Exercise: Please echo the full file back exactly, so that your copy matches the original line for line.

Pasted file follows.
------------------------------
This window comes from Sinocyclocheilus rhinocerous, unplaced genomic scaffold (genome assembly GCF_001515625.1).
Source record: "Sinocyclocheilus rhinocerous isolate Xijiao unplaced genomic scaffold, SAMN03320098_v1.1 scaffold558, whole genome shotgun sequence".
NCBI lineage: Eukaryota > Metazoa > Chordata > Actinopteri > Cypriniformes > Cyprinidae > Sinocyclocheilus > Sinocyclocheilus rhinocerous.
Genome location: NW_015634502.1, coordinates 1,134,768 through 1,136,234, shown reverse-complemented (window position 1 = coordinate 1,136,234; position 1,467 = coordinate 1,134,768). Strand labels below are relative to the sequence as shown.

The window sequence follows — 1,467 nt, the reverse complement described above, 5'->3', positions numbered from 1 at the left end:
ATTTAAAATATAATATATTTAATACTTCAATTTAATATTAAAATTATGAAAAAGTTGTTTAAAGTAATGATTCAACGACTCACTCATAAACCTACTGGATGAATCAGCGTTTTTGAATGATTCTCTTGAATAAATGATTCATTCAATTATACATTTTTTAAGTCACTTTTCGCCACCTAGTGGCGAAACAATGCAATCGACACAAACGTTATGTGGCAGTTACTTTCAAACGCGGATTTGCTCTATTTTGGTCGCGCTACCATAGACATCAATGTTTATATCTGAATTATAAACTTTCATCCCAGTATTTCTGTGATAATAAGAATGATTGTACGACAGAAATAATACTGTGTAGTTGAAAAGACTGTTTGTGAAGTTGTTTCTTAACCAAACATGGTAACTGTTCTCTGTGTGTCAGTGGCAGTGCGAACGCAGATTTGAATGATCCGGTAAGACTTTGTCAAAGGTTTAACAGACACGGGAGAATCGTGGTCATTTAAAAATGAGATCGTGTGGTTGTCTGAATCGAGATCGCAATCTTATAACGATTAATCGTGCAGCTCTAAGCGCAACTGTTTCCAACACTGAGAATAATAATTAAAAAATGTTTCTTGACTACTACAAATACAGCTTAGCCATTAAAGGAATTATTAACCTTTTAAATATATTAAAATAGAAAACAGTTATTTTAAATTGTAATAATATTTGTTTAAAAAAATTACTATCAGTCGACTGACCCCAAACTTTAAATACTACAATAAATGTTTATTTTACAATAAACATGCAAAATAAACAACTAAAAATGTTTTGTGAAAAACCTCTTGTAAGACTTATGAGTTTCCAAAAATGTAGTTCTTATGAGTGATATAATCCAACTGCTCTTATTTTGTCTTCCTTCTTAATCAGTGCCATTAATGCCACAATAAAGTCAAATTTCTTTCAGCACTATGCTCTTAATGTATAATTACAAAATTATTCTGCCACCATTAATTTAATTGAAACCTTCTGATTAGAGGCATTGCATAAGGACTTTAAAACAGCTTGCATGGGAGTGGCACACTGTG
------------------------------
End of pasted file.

This window comes from Sinocyclocheilus rhinocerous, unplaced genomic scaffold (genome assembly GCF_001515625.1).
Source record: "Sinocyclocheilus rhinocerous isolate Xijiao unplaced genomic scaffold, SAMN03320098_v1.1 scaffold558, whole genome shotgun sequence".
NCBI lineage: Eukaryota > Metazoa > Chordata > Actinopteri > Cypriniformes > Cyprinidae > Sinocyclocheilus > Sinocyclocheilus rhinocerous.
Genome location: NW_015634502.1, coordinates 1,134,768 through 1,136,234, shown reverse-complemented (window position 1 = coordinate 1,136,234; position 1,467 = coordinate 1,134,768). Strand labels below are relative to the sequence as shown.

The window sequence follows — 1,467 nt, the reverse complement described above, 5'->3', positions numbered from 1 at the left end:
ATTTAAAATATAATATATTTAATACTTCAATTTAATATTAAAATTATGAAAAAGTTGTTTAAAGTAATGATTCAACGACTCACTCATAAACCTACTGGATGAATCAGCGTTTTTGAATGATTCTCTTGAATAAATGATTCATTCAATTATACATTTTTTAAGTCACTTTTCGCCACCTAGTGGCGAAACAATGCAATCGACACAAACGTTATGTGGCAGTTACTTTCAAACGCGGATTTGCTCTATTTTGGTCGCGCTACCATAGACATCAATGTTTATATCTGAATTATAAACTTTCATCCCAGTATTTCTGTGATAATAAGAATGATTGTACGACAGAAATAATACTGTGTAGTTGAAAAGACTGTTTGTGAAGTTGTTTCTTAACCAAACATGGTAACTGTTCTCTGTGTGTCAGTGGCAGTGCGAACGCAGATTTGAATGATCCGGTAAGACTTTGTCAAAGGTTTAACAGACACGGGAGAATCGTGGTCATTTAAAAATGAGATCGTGTGGTTGTCTGAATCGAGATCGCAATCTTATAACGATTAATCGTGCAGCTCTAAGCGCAACTGTTTCCAACACTGAGAATAATAATTAAAAAATGTTTCTTGACTACTACAAATACAGCTTAGCCATTAAAGGAATTATTAACCTTTTAAATATATTAAAATAGAAAACAGTTATTTTAAATTGTAATAATATTTGTTTAAAAAAATTACTATCAGTCGACTGACCCCAAACTTTAAATACTACAATAAATGTTTATTTTACAATAAACATGCAAAATAAACAACTAAAAATGTTTTGTGAAAAACCTCTTGTAAGACTTATGAGTTTCCAAAAATGTAGTTCTTATGAGTGATATAATCCAACTGCTCTTATTTTGTCTTCCTTCTTAATCAGTGCCATTAATGCCACAATAAAGTCAAATTTCTTTCAGCACTATGCTCTTAATGTATAATTACAAAATTATTCTGCCACCATTAATTTAATTGAAACCTTCTGATTAGAGGCATTGCATAAGGACTTTAAAACAGCTTGCATGGGAGTGGCACACTGTG